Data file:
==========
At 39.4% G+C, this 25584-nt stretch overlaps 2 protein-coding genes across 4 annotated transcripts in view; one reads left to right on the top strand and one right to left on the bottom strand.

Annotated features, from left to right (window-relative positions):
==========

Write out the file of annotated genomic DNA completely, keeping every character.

At 39.4% G+C, this 25584-nt stretch overlaps 2 protein-coding genes across 4 annotated transcripts in view; one reads left to right on the top strand and one right to left on the bottom strand.

Annotated features, from left to right (window-relative positions):